White knuckles and euphoric screams as visitors to the Drievliet family park swoop through the air in a superfast rollercoaster. Right next to this, drivers will soon be shooting down the Victory Boogie Woogie Tunnel. The tunnel, which will connect the Ypenburg interchange (A4/A13) with the Centrumring inner ring road, is part of the biggest infrastructure project ever undertaken in The Hague: the Rotterdamsebaan road project.
The amount of rat-run traffic in the residential areas of Rijswijk and Voorburg has increased in recent years, largely due to long tailbacks on Utrechtsebaan. The new Rotterdamsebaan road is intended to relieve this arterial road and enhance liveability in the surrounding residential areas, as well as giving an economic boost to the Binckhorst neighbourhood.
The Rotterdamsebaan construction consortium consisting of BAM, Wayss & Freytag and VolkerWessels is responsible for the design, preparation and realisation. The team will also maintain the approximately 3.5-kilometre long link road for a period of 15 years. Various VolkerWessels companies are working towards the success of this project including Vialis, KWS, Volkerinfra Design, Volker Staal en Funderingen, Homij Technische Installaties and Aveco de Bondt.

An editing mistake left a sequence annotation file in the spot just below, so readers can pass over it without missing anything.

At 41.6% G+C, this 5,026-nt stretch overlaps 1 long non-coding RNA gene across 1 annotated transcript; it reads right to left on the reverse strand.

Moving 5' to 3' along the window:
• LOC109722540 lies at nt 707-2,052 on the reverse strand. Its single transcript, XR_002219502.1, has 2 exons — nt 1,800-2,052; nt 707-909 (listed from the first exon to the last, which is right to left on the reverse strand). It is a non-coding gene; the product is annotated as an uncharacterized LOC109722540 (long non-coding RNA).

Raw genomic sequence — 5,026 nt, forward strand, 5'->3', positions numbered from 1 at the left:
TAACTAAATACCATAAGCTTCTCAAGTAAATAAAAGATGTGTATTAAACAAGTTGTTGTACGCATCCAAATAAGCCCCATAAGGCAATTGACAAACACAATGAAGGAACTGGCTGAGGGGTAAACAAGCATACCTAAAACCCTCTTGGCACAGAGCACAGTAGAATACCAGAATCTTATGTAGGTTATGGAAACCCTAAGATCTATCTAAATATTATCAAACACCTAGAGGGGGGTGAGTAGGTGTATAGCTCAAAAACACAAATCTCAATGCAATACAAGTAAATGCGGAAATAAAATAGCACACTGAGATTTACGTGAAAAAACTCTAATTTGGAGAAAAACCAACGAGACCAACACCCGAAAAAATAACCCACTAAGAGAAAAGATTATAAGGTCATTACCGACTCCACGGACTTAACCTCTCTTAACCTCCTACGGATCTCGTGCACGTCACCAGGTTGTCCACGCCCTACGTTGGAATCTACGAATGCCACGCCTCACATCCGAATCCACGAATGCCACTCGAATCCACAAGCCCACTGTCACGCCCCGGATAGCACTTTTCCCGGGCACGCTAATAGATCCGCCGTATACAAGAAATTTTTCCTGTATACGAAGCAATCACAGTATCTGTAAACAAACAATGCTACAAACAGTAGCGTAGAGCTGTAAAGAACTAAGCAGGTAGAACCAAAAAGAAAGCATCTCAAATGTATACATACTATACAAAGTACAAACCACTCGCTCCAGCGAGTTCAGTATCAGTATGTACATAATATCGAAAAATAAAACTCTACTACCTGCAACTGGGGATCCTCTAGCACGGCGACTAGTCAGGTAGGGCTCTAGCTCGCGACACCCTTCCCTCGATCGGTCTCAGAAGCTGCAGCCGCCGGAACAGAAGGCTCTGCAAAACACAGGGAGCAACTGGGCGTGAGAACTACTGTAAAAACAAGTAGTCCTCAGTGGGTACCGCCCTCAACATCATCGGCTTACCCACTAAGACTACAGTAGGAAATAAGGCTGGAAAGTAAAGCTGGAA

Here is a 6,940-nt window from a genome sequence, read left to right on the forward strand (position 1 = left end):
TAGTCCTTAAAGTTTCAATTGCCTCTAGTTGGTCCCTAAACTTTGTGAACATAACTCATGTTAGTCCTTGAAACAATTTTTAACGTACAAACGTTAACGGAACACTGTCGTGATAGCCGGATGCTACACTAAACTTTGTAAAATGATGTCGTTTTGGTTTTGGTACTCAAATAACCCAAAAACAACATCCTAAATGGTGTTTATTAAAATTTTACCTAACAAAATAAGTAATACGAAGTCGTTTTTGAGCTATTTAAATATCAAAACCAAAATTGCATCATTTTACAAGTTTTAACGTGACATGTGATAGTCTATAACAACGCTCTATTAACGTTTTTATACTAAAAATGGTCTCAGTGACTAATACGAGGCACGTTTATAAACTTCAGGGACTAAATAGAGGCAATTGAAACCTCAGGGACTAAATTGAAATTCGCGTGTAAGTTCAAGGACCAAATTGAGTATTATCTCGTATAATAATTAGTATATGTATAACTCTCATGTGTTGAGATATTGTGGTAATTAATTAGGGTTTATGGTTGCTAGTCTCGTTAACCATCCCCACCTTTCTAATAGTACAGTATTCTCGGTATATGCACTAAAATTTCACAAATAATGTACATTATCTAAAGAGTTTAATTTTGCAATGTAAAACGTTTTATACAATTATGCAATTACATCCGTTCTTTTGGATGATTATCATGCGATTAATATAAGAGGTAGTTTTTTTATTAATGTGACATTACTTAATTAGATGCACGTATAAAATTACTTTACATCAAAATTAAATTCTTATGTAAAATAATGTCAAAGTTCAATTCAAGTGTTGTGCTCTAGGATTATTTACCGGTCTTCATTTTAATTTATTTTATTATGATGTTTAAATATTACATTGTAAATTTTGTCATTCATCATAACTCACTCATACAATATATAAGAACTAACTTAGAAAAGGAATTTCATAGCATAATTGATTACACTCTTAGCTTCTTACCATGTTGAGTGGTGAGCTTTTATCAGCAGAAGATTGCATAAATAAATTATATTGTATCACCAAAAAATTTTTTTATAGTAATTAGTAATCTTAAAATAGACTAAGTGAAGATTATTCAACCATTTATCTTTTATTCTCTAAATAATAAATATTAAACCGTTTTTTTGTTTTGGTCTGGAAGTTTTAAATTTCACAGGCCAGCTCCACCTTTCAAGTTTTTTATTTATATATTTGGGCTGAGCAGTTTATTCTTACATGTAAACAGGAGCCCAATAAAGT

The ambition is for Rotterdamsebaan to be an icon of sustainable infrastructure, both during construction and after completion. Filters in the tunnel will capture particulates. The tunnel buildings will be energy-neutral thanks to solar panels at the mouth of the tunnel, while green fuel will be used for transport and production. In addition two electric vehicles to transport the heavy concrete tunnel sections during the drilling of the tunnel have been especially built for the project. But there is more to sustainability than just being environmentally friendly: the intention is for the design and careful incorporation in the landscape to ensure that Rotterdamsebaan is still considered an attractive development decades from now.
Pumps to eliminate rain and extinguishing water; public address systems, CCTV systems and escape routes; lighting, ventilation and traffic control systems: more than 50 different systems are planned to guarantee safety in the Victory Boogie Woogie Tunnel. “The tunnel will simply not open before all these systems are demonstrably working safely,” stresses Leo Speksnijder, Technical Manager for the Rotterdamsebaan consortium. A team of over 40 people is working on preparing the systems. “While many systems are standardised no two tunnels are the same and so you have to engineer largely from scratch for each new tunnel,” explains Leo. “Take sound: if an announcement is made, you have to be able to hear it. A tunnel’s acoustics have a major bearing on the design of the PA system.”
Working in tunnel technology